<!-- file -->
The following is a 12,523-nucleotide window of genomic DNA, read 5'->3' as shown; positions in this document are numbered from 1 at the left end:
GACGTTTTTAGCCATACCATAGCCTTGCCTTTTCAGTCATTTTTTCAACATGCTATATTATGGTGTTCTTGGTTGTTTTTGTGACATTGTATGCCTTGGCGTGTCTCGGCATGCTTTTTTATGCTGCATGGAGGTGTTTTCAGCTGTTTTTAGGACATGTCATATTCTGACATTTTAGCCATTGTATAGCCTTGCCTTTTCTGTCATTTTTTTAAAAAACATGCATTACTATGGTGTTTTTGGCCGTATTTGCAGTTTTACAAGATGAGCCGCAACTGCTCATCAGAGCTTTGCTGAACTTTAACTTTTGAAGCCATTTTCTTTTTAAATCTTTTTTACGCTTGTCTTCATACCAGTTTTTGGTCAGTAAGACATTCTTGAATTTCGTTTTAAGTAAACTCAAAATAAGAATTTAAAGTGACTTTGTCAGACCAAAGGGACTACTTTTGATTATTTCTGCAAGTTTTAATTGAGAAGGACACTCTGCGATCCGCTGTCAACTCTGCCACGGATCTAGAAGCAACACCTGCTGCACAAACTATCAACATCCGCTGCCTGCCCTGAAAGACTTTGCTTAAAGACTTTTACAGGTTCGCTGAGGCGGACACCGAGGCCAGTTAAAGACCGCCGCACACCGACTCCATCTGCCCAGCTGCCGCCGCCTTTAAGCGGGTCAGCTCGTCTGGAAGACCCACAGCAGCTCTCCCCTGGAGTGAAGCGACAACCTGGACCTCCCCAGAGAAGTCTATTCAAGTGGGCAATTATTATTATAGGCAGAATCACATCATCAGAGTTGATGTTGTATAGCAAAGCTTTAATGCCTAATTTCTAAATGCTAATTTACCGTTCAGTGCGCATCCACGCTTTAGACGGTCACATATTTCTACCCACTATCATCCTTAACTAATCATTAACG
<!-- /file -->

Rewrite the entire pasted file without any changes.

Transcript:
The following is a 12,523-nucleotide window of genomic DNA, read 5'->3' as shown; positions in this document are numbered from 1 at the left end:
GACGTTTTTAGCCATACCATAGCCTTGCCTTTTCAGTCATTTTTTCAACATGCTATATTATGGTGTTCTTGGTTGTTTTTGTGACATTGTATGCCTTGGCGTGTCTCGGCATGCTTTTTTATGCTGCATGGAGGTGTTTTCAGCTGTTTTTAGGACATGTCATATTCTGACATTTTAGCCATTGTATAGCCTTGCCTTTTCTGTCATTTTTTTAAAAAACATGCATTACTATGGTGTTTTTGGCCGTATTTGCAGTTTTACAAGATGAGCCGCAACTGCTCATCAGAGCTTTGCTGAACTTTAACTTTTGAAGCCATTTTCTTTTTAAATCTTTTTTACGCTTGTCTTCATACCAGTTTTTGGTCAGTAAGACATTCTTGAATTTCGTTTTAAGTAAACTCAAAATAAGAATTTAAAGTGACTTTGTCAGACCAAAGGGACTACTTTTGATTATTTCTGCAAGTTTTAATTGAGAAGGACACTCTGCGATCCGCTGTCAACTCTGCCACGGATCTAGAAGCAACACCTGCTGCACAAACTATCAACATCCGCTGCCTGCCCTGAAAGACTTTGCTTAAAGACTTTTACAGGTTCGCTGAGGCGGACACCGAGGCCAGTTAAAGACCGCCGCACACCGACTCCATCTGCCCAGCTGCCGCCGCCTTTAAGCGGGTCAGCTCGTCTGGAAGACCCACAGCAGCTCTCCCCTGGAGTGAAGCGACAACCTGGACCTCCCCAGAGAAGTCTATTCAAGTGGGCAATTATTATTATAGGCAGAATCACATCATCAGAGTTGATGTTGTATAGCAAAGCTTTAATGCCTAATTTCTAAATGCTAATTTACCGTTCAGTGCGCATCCACGCTTTAGACGGTCACATATTTCTACCCACTATCATCCTTAACTAATCATTAACG